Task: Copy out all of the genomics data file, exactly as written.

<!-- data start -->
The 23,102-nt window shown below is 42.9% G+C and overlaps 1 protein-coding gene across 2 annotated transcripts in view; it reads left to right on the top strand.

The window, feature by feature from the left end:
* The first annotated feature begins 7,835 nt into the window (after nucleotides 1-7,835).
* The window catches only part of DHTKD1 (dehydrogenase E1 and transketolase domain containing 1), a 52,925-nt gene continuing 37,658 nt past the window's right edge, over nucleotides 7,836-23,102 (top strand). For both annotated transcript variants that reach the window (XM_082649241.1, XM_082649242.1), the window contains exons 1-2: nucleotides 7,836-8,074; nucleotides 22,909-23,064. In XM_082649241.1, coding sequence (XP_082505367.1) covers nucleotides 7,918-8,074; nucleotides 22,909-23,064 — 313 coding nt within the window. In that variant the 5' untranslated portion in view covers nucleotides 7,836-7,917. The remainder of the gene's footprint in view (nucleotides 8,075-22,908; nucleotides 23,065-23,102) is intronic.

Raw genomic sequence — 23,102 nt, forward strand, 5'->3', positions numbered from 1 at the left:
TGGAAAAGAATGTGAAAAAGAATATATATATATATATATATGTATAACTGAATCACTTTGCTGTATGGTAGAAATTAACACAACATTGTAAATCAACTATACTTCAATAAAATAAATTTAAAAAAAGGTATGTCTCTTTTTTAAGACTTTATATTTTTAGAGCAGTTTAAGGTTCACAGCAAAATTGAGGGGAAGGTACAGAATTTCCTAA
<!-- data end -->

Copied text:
The 23,102-nt window shown below is 42.9% G+C and overlaps 1 protein-coding gene across 2 annotated transcripts in view; it reads left to right on the top strand.

The window, feature by feature from the left end:
* The first annotated feature begins 7,835 nt into the window (after nucleotides 1-7,835).
* The window catches only part of DHTKD1 (dehydrogenase E1 and transketolase domain containing 1), a 52,925-nt gene continuing 37,658 nt past the window's right edge, over nucleotides 7,836-23,102 (top strand). For both annotated transcript variants that reach the window (XM_082649241.1, XM_082649242.1), the window contains exons 1-2: nucleotides 7,836-8,074; nucleotides 22,909-23,064. In XM_082649241.1, coding sequence (XP_082505367.1) covers nucleotides 7,918-8,074; nucleotides 22,909-23,064 — 313 coding nt within the window. In that variant the 5' untranslated portion in view covers nucleotides 7,836-7,917. The remainder of the gene's footprint in view (nucleotides 8,075-22,908; nucleotides 23,065-23,102) is intronic.

Raw genomic sequence — 23,102 nt, forward strand, 5'->3', positions numbered from 1 at the left:
TGGAAAAGAATGTGAAAAAGAATATATATATATATATATATGTATAACTGAATCACTTTGCTGTATGGTAGAAATTAACACAACATTGTAAATCAACTATACTTCAATAAAATAAATTTAAAAAAAGGTATGTCTCTTTTTTAAGACTTTATATTTTTAGAGCAGTTTAAGGTTCACAGCAAAATTGAGGGGAAGGTACAGAATTTCCTAA